The contact lens measures glucose levels in tears
Google wants your eyeballs. But while Google Glass is chatting, navigating, and taking pictures of non-consenting people, Google’s new smart contact lens has a decidedly more urgent focus: helping people manage diabetes.
Google announced the ongoing project late Thursday and explained that over the years, research has shown that different body fluids—like tears—can be measured to check glucose levels. But of course, the current default method for checking glucose levels is to prick your finger to test your blood, which is painful and inconvenient (remember that B.B. King commercial?).
And diabetes is on the rise. A whopping 43% of U.S. adults either have diabetes or prediabetes (also known as metabolic syndrome). And the majority of prediabetic people don’t even know it because prediabetes tends to come part and parcel with obesity, and more than one-third of U.S. adults are obese. So, in short, we’re going to have many more diabetics in the near future.
Google is testing a smart contact lens that would measure glucose levels in the wearer’s tears via a tiny chip and mini glucose sensor embedded between two layers of contact lens material. Project co-founders Brian Otis and Babak Parvis say they’re testing prototypes that would test glucose levels once per second, and that they’re looking into integrating tiny LED lights that would flash to let the wearer know when glucose levels have gone above or dropped below certain thresholds.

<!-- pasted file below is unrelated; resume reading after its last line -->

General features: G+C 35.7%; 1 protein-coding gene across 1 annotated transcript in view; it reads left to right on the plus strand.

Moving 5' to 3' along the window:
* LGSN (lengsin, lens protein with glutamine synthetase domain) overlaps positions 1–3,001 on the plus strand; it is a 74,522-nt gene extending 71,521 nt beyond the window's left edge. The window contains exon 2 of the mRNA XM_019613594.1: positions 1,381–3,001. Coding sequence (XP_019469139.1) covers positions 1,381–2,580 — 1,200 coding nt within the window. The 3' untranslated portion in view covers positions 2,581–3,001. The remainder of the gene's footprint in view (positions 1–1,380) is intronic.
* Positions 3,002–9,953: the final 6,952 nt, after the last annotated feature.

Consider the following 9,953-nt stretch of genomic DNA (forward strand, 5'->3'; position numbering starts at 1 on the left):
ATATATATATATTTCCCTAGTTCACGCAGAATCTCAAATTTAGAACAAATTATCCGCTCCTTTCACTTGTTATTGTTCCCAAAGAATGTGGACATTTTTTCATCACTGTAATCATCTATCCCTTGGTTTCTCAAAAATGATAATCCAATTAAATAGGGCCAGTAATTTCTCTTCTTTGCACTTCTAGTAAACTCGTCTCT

The technology is still in its early stages so it probably won’t hit the market for a while. Otis and Parvis say they’re in talks with the FDA and are on the lookout for partners that will help them take the technology to market.
“These partners will use our technology for a smart contact lens and develop apps that would make the measurements available to the wearer and their doctor,” they say in a blog post.
Smart medical devices are on the rise in the Quantified Self movement. Lumo BodyTech just unveiled its newest device, Lumo Lift, for upper body posture, which follows on the heels of its successful lower-back posture monitor Lumo Back. Several startups—notably Cardiio and AliveCor—have come out with mobile heart monitors that use your smartphone to gauge your heart rate (Cardiio’s is a touchless heart rate monitor that measures the light reflecting off your skin). Ovuline (which doesn’t have a device, per se) uses a mobile app to help women track their fertility to pinpoint the optimal time to conceive.
And then of course, you have your sleep monitors and activity trackers. But dedicated devices for specific medical conditions are going to be an increasingly interesting space to watch.